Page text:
The National Bureau of Economic Research determined that December 2007 marked the peak of a 73-month expansion in the economy and the beginning of the current recession.
The bureau's Business Cycle Dating Committee maintains a chronology of the beginning and ending dates (months and quarters) of U.S. recessions. It says the December 2007 peak marks the end of the expansion that began in November 2001 and the beginning of a recession. The expansion lasted 73 months; the previous expansion of the 1990s lasted 120 months.
A recession is a significant decline in economic activity spread across the economy, lasting more than a few months, normally visible in production, employment, real income, and other indicators. A recession begins when the economy reaches a peak of activity and ends when the economy reaches its trough. Between trough and peak, the economy is in an expansion.
Because a recession is a broad contraction of the economy, not confined to one sector, the committee emphasizes economy-wide measures of economic activity. The committee believes that domestic production and employment are the primary conceptual measures of economic activity. The committee views the payroll employment measure, which is based on a large survey of employers, as the most reliable comprehensive estimate of employment. This series reached a peak in December 2007 and has declined every month since then.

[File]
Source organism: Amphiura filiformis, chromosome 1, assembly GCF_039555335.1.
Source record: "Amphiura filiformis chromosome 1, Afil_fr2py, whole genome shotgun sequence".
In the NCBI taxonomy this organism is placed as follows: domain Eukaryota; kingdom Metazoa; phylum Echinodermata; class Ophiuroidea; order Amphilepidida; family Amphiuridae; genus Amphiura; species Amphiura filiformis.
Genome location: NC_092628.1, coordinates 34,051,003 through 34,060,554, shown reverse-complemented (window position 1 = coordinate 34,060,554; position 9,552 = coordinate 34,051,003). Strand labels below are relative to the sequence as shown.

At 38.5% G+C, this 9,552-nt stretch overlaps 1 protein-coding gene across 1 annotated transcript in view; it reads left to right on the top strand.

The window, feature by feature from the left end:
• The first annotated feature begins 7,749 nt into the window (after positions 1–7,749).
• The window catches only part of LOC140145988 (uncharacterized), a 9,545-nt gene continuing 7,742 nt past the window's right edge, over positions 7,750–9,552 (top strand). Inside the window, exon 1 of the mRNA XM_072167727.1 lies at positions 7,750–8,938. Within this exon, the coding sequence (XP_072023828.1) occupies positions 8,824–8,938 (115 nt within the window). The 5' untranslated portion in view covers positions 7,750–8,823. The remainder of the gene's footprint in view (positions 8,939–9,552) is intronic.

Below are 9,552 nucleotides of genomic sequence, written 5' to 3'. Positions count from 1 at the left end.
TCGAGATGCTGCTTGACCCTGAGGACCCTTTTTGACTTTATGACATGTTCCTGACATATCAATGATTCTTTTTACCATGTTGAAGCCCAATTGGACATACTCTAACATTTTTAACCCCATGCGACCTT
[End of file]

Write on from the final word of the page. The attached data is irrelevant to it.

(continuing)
The committee believes that the two most reliable comprehensive estimates of aggregate domestic production are normally the quarterly estimate of real Gross Domestic Product and the quarterly estimate of real Gross Domestic Income, both produced by the Bureau of Economic Analysis. But the currently available estimates "do not speak clearly about the date of a peak in activity," said the committee.
Other series considered by the committee-including real personal income less transfer payments, real manufacturing and wholesale-retail trade sales, industrial production, and employment estimates based on the household survey-all reached peaks between November 2007 and June 2008.
The committee does not accept the commonly used definition of a recession as two consecutive quarters of decline in real Gross Domestic Product. "Most of the recessions identified by our procedures do consist of two or more quarters of declining real GDP, but not all of them," the bureau explained on its web site. "As an example, the last recession, in 2001, did not include two consecutive quarters of decline." As of the date of the committee's meeting (Nov. 28), the economy had not yet experienced two consecutive quarters of decline.
For more information, see wwwdev.nber.org/cycles/dec2008.html